Humza Yousaf becomes Scotland’s latest trailblazer but class ‘remains true divide’
The SNP leader has become not only the first leader in Bute House who is Muslim, but his appointment means Scotland is the only western European nation to have a Muslim leader.
Academics say it is a historic moment for UK politics, with Rishi Sunak also the first Hindu Prime Minister in Westminster.
But they also point out Scotland also has a long record of these “firsts” – including Mohammad Sarwar, the father of current Scottish Labour leader Anas Sarwar, who became the first Muslim MP when he was elected for Glasgow Govan in 1997.
READ MORE: Scotland reacts as Humza Yousaf becomes SNP leader
Another example is the late Bashir Maan, who became the first Asian magistrate in Scotland in 1968 and one of the first Muslim councillors in the UK two years later.
Dr Timothy Peace, lecturer in politics at Glasgow University, said: “There is this history in Scotland itself of trailblazer politicians from Muslim and Pakistani origin coming to the fore and doing well.
“Which is surprising as Scotland is not as diverse as other parts of the UK and for a long time the only part of diversity in Scottish society was that one area of Glasgow where traditionally the Pakistani community has been based.
“Obviously a lot has happened over the past 20 years, Scotland has changed a lot in terms of society and diversity, and we see that reflected as well in the Scottish Parliament, people getting elected onto local councils.
“But it is surprising I think we have these firsts and these successes in a place like Scotland, which is not as diverse as somewhere like Manchester or Birmingham, or other comparable places around the rest of the UK.”
Peace has co-authored an article on the subject on The Conversation website, which warns while ethnic, religious and cultural diversity is now reflected across the political spectrum, much less has changed when it comes to educational and social background.
“Class is the true divide in British politics, whatever colour rosette a candidate wears,” it concludes.
Peace said: “If you look at the people in the Cabinet, whether you’re looking at everyone in the UK Government or even just those members who are from a visible minority, I think they have all without exception, been to private schools.
“If you compare the UK Parliament and the Scottish Parliament, there’s still a higher percentage in the UK Parliament of people who have been privately educated.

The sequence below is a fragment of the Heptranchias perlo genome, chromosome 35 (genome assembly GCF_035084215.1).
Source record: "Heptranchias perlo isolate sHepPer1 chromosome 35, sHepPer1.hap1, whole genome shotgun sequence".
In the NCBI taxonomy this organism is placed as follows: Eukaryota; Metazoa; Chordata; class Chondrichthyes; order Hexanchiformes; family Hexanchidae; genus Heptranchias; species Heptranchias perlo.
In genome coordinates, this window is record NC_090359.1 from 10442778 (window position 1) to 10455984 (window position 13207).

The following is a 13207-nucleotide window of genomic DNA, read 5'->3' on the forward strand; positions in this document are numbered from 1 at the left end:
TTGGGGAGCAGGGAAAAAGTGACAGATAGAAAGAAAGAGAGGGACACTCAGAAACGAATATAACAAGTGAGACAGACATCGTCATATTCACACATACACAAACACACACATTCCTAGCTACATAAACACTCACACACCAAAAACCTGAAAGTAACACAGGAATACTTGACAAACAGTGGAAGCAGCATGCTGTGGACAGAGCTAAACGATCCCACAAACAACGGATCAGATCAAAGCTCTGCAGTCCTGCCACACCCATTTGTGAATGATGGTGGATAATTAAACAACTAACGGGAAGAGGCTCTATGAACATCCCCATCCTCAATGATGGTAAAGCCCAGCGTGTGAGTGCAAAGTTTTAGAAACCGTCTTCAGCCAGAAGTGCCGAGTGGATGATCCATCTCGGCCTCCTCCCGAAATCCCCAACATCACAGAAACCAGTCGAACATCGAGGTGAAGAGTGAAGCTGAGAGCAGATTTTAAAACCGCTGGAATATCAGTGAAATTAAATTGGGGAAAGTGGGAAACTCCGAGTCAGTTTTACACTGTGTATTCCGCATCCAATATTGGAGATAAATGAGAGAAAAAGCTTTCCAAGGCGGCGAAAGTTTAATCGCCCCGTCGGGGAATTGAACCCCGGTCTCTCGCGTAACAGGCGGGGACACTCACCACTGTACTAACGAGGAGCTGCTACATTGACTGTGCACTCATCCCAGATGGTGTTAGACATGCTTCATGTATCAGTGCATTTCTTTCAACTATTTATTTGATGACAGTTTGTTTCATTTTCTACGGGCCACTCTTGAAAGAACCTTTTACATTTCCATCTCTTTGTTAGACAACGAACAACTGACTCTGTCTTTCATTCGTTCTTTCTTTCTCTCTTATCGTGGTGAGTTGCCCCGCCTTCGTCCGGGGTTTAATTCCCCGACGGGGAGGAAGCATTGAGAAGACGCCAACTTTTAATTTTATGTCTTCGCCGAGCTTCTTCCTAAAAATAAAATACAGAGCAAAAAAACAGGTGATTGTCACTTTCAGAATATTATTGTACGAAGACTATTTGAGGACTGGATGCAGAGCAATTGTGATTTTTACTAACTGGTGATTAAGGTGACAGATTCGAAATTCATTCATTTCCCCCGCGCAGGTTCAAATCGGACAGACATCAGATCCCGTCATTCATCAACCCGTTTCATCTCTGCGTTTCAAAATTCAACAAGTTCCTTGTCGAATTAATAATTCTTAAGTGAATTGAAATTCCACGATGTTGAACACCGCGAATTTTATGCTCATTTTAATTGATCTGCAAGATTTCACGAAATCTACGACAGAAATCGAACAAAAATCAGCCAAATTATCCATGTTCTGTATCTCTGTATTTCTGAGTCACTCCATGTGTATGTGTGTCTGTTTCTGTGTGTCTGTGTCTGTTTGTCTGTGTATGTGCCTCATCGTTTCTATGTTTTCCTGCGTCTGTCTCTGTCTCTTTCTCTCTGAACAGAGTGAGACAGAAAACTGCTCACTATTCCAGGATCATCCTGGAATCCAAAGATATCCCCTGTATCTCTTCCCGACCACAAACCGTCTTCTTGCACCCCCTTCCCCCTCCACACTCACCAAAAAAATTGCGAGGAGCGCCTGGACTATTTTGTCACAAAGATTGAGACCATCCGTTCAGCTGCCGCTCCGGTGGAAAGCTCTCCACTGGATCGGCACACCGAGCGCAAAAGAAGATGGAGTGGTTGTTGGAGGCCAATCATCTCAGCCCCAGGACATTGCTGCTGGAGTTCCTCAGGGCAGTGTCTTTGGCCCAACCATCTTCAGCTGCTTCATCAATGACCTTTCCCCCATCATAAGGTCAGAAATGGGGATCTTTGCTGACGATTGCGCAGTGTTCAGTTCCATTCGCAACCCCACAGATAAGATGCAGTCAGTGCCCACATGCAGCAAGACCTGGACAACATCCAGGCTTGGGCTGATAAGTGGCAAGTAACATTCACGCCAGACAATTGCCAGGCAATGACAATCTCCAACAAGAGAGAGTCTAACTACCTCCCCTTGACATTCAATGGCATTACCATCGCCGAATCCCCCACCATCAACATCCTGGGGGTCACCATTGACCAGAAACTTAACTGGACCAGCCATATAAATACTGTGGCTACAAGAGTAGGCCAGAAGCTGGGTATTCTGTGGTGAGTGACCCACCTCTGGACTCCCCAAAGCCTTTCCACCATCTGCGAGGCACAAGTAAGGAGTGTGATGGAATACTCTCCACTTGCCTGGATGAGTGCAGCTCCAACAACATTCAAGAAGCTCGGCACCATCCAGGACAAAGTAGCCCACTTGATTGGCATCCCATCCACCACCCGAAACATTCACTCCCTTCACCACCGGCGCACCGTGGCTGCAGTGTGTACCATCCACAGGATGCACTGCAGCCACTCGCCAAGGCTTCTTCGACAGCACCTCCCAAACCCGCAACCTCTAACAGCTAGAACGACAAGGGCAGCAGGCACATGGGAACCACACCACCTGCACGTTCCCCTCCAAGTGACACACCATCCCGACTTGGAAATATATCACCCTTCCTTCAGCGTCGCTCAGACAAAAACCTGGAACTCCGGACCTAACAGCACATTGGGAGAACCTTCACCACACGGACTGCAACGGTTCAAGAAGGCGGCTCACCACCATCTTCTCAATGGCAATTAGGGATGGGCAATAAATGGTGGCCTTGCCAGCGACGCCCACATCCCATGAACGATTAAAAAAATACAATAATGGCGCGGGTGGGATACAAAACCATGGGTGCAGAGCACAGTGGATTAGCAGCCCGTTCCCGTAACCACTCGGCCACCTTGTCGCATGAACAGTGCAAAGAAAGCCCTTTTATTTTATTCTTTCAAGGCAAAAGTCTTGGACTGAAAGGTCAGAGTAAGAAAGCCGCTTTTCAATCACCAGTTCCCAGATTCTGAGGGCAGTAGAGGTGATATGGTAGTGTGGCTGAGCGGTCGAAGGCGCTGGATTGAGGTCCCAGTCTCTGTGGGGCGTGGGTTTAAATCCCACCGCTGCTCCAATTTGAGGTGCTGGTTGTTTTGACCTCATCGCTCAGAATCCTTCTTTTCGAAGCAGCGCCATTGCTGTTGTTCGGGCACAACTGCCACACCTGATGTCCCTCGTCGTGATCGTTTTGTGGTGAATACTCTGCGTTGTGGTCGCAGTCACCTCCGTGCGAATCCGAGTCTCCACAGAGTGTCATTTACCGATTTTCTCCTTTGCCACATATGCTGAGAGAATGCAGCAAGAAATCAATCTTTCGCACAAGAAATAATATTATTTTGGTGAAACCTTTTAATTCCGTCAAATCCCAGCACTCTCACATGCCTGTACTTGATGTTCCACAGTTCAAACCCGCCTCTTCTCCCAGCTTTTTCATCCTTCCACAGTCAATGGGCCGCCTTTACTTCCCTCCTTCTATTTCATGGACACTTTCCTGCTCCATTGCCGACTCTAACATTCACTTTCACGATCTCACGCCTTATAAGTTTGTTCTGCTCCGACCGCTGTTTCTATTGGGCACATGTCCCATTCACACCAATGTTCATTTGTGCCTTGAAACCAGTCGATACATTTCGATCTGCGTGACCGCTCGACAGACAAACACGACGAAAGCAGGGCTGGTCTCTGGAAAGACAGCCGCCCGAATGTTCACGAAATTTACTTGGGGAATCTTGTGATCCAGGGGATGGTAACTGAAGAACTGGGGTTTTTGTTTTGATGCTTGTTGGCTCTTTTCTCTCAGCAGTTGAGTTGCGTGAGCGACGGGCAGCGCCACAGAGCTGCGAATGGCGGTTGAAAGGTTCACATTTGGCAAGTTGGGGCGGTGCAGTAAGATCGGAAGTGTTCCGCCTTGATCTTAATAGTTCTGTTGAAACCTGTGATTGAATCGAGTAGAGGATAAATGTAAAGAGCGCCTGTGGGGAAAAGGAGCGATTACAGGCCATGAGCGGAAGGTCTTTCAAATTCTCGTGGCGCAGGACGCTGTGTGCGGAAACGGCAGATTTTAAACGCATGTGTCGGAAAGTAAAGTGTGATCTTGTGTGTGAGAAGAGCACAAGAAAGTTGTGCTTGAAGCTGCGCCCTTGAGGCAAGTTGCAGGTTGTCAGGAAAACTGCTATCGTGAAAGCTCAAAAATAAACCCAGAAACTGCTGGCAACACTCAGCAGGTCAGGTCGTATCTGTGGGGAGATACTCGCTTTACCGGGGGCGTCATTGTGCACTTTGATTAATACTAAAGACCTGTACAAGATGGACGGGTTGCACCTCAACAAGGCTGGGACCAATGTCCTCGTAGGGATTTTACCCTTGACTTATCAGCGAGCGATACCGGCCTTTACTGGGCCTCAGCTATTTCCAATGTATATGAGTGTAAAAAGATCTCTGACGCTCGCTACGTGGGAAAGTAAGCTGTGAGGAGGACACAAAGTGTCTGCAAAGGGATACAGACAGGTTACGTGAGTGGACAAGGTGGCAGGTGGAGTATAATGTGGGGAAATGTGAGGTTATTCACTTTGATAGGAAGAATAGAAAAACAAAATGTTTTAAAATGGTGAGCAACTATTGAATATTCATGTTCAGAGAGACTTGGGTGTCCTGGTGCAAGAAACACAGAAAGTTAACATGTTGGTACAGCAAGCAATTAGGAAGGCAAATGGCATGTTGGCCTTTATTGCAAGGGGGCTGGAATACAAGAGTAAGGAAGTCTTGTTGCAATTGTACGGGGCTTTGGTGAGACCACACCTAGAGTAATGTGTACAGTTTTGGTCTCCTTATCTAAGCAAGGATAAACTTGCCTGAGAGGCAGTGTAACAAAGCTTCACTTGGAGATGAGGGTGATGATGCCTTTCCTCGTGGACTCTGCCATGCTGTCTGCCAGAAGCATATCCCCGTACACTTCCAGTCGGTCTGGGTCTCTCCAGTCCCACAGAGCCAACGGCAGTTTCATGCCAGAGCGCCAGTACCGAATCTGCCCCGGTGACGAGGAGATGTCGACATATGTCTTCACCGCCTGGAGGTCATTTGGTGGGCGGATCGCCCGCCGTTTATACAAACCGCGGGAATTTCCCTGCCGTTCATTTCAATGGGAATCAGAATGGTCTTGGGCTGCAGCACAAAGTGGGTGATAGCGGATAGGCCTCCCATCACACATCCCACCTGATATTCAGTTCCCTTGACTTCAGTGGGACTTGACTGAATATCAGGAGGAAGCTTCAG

“But the Scottish Parliament is not far behind – after the last election, it was something like 18% of MSP were privately educated.”
He said there is “absolutely” more work to be done there in terms of making sure there are the same opportunities for those from working class backgrounds.
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Co-author Dr Parveen Akhtar, senior lecturer in politics, history and international relations at Aston University in Birmingham, said: “Scotland is the only Western democratic nation to have a Muslim leader.
“In fact, at present, political leadership in Scotland, the Republic of Ireland and the United Kingdom is fronted by men of South Asian heritage.
“This is pretty extraordinary if we consider that they are the descendants of immigrants who only arrived in these Isles in the 1950s and 60s.
“Economic migrants who came to the UK to seek a better life for themselves from places that the British Empire had once colonised.
“Within two generations Humza Yousaf, Rishi Sunak and Leo Varadkar are at the helm of their nation’s politics.
“The UK is now led by the children and grandchildren of people from its former colonies.”
But she pointed out the backgrounds of ethnic minorities in high political office tells an “interesting story” about class and education more broadly.
She said: “Yousaf’s father was an accountant. Sunak and Varadkar are the sons of doctors. All three men went to private school.
“In Scotland, the current leader of the Scottish Labour Party is Anas Sarwar, who like Yousaf, is of Pakistani Muslim heritage from Glasgow. Sarwar’s father was the first Muslim MP in the UK and the first Asian MP in Scotland. Anas Sarwar was also privately educated.
“Interestingly, every visible minority in a top post in the present UK Government cabinet, including Home Secretary Suella Braverman, Foreign Secretary James Cleverly and Kemi Badenoch, the Secretary of State for Business and Trade had a private education.
“Their personal success tells us, perhaps, much about the role of class and education in politics.”